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SNIS 9th annual meeting oral abstracts
O-016 Radiation exposure during cerebral angiography and neuroembolization in children: analysis of 357 consecutive cases
  1. N Lin1,
  2. J Manchester2,
  3. E Smith1,
  4. M Scott1,
  5. D Orbach3
  1. 1Department of Neurosurgery, Children's Hospital Boston/Harvard Medical School, Boston, Massachusetts, USA
  2. 2Interventional Radiology, Children's Hospital Boston/Harvard Medical School, Boston, Massachusetts, USA
  3. 3Neurointerventional Radiology, Children's Hospital Boston/Harvard Medical School, Boston, Massachusetts, USA

Abstract

Introduction/Purpose Catheter-based cerebral angiography and embolization are important tools in managing cerebrovascular diseases in the pediatric population. We concurrently present data on the safety of pediatric neurointervention, demonstrating an overall low complication rate associated with such procedures in children, regardless of age group. However, radiation exposure during neurointerventional procedures in the pediatric population is of particular importance and merits dedicated study.

Materials and Methods Records for all pediatric patients who underwent cerebral angiography and/or neuroembolization from 2007 through 2009 were retrospectively reviewed. Radiation skin entry dose data were obtained from fluoroscopic suites equipped with built-in cumulative dose (air kerma) and dose-area-product (DAP) measurement capability.

Results Of the 357 consecutive procedures performed from 2007 through 2009, 214 were diagnostic angiograms and 143 involved embolization. Mean age was 9.5 years (range: 4 days to 18 years), and 193 were female. The interventional procedures included intracranial (77), extracranial (57), and spinal (9) embolizations. The pathology requiring neurointervention included intracranial arteriovenous malformation (AVM, 15), spinal AVM (8), aneurysms (15), Vein of Galen Malformation (VOGM, 19), intracranial arteriovenous fistula (AVF, 21), facial and extracranial AVM (46), tumor (11), stroke (2), and others (6). Overall, the observed cumulative dose and DAP correlated well (r=0.87). The average cumulative skin entry dose for the cohort was 365.9 mGy (range: 21–2707 mGy). Radiation exposure during neurointervention was significantly higher than during diagnostic angiography (566.3 and 191.0 mGy, respectively, p<0.001). Patients with spinal AVM (939.8 mGy), aneurysms (777.5 mGy), and AVF (730.5 mGy) received higher doses of radiation. During the mean follow-up period of 2.1 years, one short-term complication (transient hair loss) related to radiation was noted.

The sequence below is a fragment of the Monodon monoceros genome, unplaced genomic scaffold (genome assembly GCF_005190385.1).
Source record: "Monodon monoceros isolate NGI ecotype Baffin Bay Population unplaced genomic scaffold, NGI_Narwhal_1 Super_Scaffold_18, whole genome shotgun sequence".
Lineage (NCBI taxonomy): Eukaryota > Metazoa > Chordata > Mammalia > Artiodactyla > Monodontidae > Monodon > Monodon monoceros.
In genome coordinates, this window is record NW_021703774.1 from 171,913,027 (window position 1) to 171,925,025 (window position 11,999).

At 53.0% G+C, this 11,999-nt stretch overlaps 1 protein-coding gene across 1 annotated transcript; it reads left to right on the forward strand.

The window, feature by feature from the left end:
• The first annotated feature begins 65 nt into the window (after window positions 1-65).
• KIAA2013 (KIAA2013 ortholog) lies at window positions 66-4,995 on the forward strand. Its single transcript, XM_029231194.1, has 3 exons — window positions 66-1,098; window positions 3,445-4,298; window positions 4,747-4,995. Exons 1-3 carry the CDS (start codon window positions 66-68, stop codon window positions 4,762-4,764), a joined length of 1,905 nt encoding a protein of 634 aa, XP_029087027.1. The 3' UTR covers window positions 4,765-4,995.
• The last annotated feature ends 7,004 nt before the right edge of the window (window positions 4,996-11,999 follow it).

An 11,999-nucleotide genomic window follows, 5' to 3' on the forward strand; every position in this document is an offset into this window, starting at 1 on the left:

Conclusion Relative to previous reports related to neurointerventions in adults and to complex, non-neuro pediatric interventions, radiation exposure during cerebral angiography and embolization was moderate, and the short-term risk associated with radiation was low. It will be of importance, going forward, to track the long-term effects of radiation exposure related to pediatric neurointerventions in this cohort, requiring conversion of skin entry doses to brain organ dose.

Competing interests None.

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